Mono Lake is famously unfriendly to life, with huge amounts of salt and arsenic. In fact, prior to this study only two other animal species – brine shrimp and diving flies – were known to live in its waters.
Now a team from Caltech has found eight species of nematodes – microscopic worms which are among the simplest and most common animals on Earth – living in the lake. To survive there, all of these species were found to have high levels of arsenic resistance, making them “extremophiles.” They fill different roles in the ecosystem, with some living off microbes, while others are parasites or predators.
One of these worms in particular stood out. Given the temporary name Auanema sp., this creature is a new species and is particularly well-adapted to the harsh environment of Mono Lake, able to withstand 500 times more arsenic than the lethal limit for humans.
But perhaps the most surprising thing about Auanema sp. is that it’s found in three sexes – male, female and hermaphroditic. While hermaphroditism is relatively common in the world of invertebrates, this new worm species does things a little differently.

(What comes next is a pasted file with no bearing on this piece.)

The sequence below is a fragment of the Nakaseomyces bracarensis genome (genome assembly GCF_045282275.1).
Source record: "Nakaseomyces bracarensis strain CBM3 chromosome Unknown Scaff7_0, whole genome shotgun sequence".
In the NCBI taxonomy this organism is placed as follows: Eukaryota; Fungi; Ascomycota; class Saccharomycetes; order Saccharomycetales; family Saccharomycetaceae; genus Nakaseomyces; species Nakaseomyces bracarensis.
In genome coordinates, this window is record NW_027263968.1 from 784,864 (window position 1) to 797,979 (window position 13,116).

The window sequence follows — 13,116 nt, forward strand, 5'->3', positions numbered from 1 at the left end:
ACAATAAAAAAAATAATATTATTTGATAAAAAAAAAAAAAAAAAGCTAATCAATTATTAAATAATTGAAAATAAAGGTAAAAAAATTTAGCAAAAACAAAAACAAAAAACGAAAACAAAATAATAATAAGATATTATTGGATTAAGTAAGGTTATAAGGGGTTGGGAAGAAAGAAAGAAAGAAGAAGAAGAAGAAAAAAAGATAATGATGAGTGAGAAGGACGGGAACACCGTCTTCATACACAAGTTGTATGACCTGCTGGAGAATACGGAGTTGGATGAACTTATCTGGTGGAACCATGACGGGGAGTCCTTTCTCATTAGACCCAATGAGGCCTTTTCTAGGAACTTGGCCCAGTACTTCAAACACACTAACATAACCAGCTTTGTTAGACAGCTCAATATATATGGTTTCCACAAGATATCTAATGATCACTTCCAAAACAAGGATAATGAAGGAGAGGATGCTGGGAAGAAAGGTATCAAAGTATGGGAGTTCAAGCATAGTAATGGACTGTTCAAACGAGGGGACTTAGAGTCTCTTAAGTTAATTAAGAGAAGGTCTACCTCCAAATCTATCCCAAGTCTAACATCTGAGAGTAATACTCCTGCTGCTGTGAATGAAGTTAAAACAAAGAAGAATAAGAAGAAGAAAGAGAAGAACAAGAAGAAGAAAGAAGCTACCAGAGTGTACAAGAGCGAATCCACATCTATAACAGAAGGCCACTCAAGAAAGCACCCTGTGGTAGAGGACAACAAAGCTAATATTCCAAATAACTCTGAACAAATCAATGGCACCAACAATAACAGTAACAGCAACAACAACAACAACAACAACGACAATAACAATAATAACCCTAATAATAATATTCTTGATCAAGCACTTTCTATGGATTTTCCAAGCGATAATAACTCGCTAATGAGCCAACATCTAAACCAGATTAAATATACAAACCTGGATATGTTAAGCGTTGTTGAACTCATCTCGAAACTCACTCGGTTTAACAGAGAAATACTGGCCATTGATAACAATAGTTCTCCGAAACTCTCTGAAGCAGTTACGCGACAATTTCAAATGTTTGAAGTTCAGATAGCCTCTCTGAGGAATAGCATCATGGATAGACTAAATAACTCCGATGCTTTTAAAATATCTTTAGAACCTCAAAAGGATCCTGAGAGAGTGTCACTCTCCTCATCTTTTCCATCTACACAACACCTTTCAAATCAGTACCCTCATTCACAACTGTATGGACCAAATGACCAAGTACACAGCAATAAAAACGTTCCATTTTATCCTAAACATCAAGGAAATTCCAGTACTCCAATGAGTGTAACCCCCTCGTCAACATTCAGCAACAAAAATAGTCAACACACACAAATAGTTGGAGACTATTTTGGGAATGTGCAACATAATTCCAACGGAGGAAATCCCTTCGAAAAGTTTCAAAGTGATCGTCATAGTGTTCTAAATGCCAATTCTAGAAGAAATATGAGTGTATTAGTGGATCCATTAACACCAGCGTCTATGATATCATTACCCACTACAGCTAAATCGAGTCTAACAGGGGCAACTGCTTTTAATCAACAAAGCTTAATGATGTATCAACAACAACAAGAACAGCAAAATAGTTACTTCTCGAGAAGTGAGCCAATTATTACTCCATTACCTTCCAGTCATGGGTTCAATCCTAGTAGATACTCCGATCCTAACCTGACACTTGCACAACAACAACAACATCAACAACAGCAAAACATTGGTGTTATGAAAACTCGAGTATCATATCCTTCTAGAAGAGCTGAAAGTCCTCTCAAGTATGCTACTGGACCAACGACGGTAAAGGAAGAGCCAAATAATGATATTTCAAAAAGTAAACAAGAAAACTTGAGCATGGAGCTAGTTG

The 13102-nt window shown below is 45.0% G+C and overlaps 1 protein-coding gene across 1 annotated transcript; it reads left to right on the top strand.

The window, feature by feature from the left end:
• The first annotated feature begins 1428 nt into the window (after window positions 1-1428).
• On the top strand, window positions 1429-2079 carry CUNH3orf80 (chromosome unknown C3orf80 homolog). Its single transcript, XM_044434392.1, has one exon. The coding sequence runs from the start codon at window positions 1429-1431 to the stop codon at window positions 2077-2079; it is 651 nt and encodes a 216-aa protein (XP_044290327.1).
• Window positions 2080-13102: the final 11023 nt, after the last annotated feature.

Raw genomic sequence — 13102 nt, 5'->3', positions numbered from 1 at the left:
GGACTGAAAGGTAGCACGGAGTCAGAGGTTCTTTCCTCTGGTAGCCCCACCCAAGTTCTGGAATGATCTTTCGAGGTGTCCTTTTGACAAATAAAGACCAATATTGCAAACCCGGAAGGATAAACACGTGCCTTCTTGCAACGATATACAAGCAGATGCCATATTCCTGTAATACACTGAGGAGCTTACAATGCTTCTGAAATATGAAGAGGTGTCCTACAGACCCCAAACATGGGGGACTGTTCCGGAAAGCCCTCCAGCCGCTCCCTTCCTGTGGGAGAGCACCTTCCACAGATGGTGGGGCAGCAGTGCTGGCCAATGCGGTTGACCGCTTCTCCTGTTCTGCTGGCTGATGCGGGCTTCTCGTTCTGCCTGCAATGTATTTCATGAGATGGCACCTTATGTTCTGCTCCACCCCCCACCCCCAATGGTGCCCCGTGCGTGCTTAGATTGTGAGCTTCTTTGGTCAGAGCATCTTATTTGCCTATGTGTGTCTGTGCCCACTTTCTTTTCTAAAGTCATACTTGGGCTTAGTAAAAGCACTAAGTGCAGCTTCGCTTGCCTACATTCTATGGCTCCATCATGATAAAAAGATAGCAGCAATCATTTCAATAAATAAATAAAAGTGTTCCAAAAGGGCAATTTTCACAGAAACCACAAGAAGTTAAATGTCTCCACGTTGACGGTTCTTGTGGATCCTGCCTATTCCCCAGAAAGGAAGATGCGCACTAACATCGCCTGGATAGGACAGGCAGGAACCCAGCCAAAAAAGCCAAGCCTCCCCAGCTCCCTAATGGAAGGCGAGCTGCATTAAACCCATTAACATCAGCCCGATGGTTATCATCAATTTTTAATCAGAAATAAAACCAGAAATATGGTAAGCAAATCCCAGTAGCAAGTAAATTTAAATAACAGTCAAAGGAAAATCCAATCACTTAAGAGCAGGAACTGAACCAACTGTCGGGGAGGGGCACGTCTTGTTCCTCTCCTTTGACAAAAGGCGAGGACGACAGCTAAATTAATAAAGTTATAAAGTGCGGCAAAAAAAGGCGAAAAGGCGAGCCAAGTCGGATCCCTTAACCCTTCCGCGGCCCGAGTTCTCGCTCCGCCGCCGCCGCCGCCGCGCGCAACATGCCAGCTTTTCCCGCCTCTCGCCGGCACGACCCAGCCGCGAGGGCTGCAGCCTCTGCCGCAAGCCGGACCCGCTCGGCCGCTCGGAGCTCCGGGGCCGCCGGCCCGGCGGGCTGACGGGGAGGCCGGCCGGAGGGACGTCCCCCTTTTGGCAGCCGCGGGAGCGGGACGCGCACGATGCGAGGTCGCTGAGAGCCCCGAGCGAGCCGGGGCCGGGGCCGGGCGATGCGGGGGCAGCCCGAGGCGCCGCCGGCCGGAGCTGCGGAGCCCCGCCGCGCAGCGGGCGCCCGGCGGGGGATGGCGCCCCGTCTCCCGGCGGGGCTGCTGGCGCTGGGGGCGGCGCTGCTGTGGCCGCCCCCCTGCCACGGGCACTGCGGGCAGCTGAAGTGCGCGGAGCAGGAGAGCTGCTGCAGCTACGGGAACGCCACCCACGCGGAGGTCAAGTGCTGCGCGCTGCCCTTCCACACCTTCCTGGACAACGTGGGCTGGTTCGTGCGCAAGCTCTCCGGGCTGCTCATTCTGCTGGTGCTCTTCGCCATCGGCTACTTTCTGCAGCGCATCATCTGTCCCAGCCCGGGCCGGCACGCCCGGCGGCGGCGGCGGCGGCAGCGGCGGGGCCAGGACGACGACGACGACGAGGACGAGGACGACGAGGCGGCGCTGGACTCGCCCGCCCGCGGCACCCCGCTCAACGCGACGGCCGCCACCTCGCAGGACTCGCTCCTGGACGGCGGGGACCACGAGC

Among these species, there are a few different ways the phenomenon plays out. In some cases, every member of a species is born with both male and female genitalia for life, and can either reproduce alone or sexually, fulfilling the role as either sex. In other species, individuals can switch between being male and female as needed to fill gaps in a population.
"One potential explanation for this three-sex life cycle is that the females and males could help maintain genetic diversity through sexual recombination, while the hermaphrodites could disperse into new environments and establish new populations there — since they can grow a population by themselves,” says James Siho Lee, co-first author of the study.
The next steps are to sequence the genomes of these worms, to find out how they’re able to survive in such harsh environments.
According to newatlas